Despite many school districts stressing the importance of staying remote during the height of the pandemic, data shows districts doing the opposite have fared better with both enrollment declines and student achievement.
Overall, 1,268,000 students have left public schools entirely since the pandemic began, according to data collected by the American Enterprise Institute, a right-leaning think tank, from districts with at least two schools in 46 states. Schools in Rhode Island, Montana, Tennessee and Kentucky were not included in the count.
However, not all public schools experienced enrollment declines evenly.
Those more starkly impacted include schools with longer remote learning periods and those in counties that voted for President Joe Biden in the 2020 elections.
"I think that at least the ones [districts] for Biden were more urban, larger, bluer and by definition those places tend to have more general defensive COVID cultural responses — they masked more, they shut down longer," said Nat Malkus, senior fellow and deputy director of education policy at AEI. "These are all manifestations of that underlying group COVID culture."
Those district decisions — and families’ resulting decisions to pull students from public schools — had big implications for schools, Malkus said.
In the current school year, districts that had more remote-learning time lost 1.2% more students than did districts offering the most in-person instruction. That makes the total enrollment slide for remote districts a 4.4% decline — or one in 22 students.
In contrast, districts offering the most in-person instruction actually saw an enrollment rebound of almost 1% this school year after a dip the year before. That makes the total decline in enrollment for schools with the most in-person learning 1 in 93 students.
"It's a fairly simple lesson that these decisions have consequences," Malkus added.
Major fallout for public schools
Experts predicted enrollment dips would bounce back once schools reopened, especially considering that the steepest declines were in kindergarten. That's when parents were presumably redshirting their children, or delaying the start of their schooling by a year.
Yet other grades contributing to the declines also matter, Malkus pointed out.
If students in grades other than kindergarten switched schools, families may not decide to return despite districts reopening. "The roots of these decisions start to grow deep," Malkus said. "Well, people will start to say these kids are in school and we don't want to move them again."
Total enrollment in independent private schools saw a net growth of 1.7% between 2020 and 2022, according to the National Association of Independent Schools.
Enrollment in Catholic schools, which make up the bulk of the nation's private schools, enjoyed a rebound in enrollment this year, with an increase of 3.8%, according to the National Catholic Educational Association.
Catholic schools were open for 5-day, in-person instruction and hybrid within three weeks of the shutdown in March 2020, according to Margaret Kaplow, spokesperson for NCEA. Those who transferred to Catholic schools were most likely to be White and wealthy, according to a survey of transfer students' parents between December 2020 and January 2021.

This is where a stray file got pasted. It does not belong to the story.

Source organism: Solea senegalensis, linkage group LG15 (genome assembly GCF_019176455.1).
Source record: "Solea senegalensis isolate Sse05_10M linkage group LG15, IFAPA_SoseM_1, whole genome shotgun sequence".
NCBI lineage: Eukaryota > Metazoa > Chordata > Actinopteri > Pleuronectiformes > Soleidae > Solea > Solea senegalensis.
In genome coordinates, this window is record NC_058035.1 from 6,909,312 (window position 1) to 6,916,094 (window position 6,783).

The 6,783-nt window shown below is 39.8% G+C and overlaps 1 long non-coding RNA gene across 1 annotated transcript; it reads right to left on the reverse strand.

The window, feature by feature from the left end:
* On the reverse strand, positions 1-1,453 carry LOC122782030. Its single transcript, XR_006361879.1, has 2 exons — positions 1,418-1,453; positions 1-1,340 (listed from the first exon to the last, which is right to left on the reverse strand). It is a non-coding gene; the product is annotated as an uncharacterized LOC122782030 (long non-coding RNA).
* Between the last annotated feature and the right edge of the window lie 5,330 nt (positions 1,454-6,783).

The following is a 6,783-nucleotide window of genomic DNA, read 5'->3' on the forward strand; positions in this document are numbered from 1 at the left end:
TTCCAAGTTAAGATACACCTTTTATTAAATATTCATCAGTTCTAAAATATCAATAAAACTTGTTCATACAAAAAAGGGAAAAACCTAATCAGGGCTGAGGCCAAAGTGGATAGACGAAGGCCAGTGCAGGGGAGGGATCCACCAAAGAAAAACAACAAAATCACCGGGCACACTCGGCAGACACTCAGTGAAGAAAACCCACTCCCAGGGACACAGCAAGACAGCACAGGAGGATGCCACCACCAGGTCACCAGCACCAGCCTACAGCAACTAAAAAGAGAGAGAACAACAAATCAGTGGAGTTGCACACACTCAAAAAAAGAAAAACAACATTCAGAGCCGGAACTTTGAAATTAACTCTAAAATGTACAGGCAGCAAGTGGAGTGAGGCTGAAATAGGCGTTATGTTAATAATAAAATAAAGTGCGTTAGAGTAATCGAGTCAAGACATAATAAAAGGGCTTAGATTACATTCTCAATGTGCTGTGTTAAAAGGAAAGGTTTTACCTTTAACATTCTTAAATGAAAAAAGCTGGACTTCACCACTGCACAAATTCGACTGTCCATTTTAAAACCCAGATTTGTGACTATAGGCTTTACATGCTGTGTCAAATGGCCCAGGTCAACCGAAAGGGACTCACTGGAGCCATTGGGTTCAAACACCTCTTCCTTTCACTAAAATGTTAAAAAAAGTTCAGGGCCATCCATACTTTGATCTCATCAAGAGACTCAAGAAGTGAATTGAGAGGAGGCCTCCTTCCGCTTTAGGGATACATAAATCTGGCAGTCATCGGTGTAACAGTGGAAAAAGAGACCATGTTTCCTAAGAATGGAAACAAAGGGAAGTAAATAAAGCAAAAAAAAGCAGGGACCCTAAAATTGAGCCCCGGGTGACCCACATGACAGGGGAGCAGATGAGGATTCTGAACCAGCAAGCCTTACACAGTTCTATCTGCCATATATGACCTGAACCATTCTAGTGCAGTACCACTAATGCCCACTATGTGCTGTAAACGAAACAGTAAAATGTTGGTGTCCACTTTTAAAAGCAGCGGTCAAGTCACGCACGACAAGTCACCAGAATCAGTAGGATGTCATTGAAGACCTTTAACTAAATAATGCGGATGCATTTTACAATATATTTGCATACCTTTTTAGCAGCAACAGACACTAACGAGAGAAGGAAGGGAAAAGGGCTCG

Catholic school enrollment increases were also mostly concentrated in the grades where public schools saw the largest declines: pre-K, kindergarten and elementary.
Parents of transfer students who said they would not have enrolled their children in Catholic schools had the pandemic not happened were most likely to have transferred them from a public school, according to the survey. Half of the public school transfer parents said they were unsure, or would not have enrolled their child in private school in absence of the pandemic.
If students don't return to public schools, that will have major implications for districts, Malkus said. "These declines represent hundreds of thousands to millions of dollars in state and federal revenue, and school districts do not easily shed that kind of money."
School districts should 'get back to normal'
The loss of that money could impact the same districts that have the starkest academic achievement declines, considering additional data released last week confirmed learning lags were also larger in schools with less in-person instruction.
"We know from research that students who were in remote learning longer learned less. Parents clearly knew it too and acted in their students' interests," said Robin Lake, director of the Center on Reinventing Public Education, in an email. "Parents wanted options and choices and many districts did not offer much in the way of flexibility."
And while hold-harmless policies are in play in some places and federal leaders continually point to historic federal aid relief, "how those things play out is questionable," Malkus said. Hold-harmless policies were enacted by many states to cushion districts from enrollment or attendance changes, which would have impacted funding during pandemic declines. "It's going to be very difficult, because those hold harmless provisions aren't uniform."
Overall, this suggests school districts making decisions now around learning modes and health and safety precautions should heed the data — not only to bring students back to public schools, but also to better serve those still enrolled and benefiting from in-person class time.
"I'm not saying let's throw caution to the wind, but I am saying that school districts should get back to normal because that's more likely to bring students back faster," Malkus said. "For school district leaders grappling with decisions, these effects that you see across the country should inform what you do in the short term."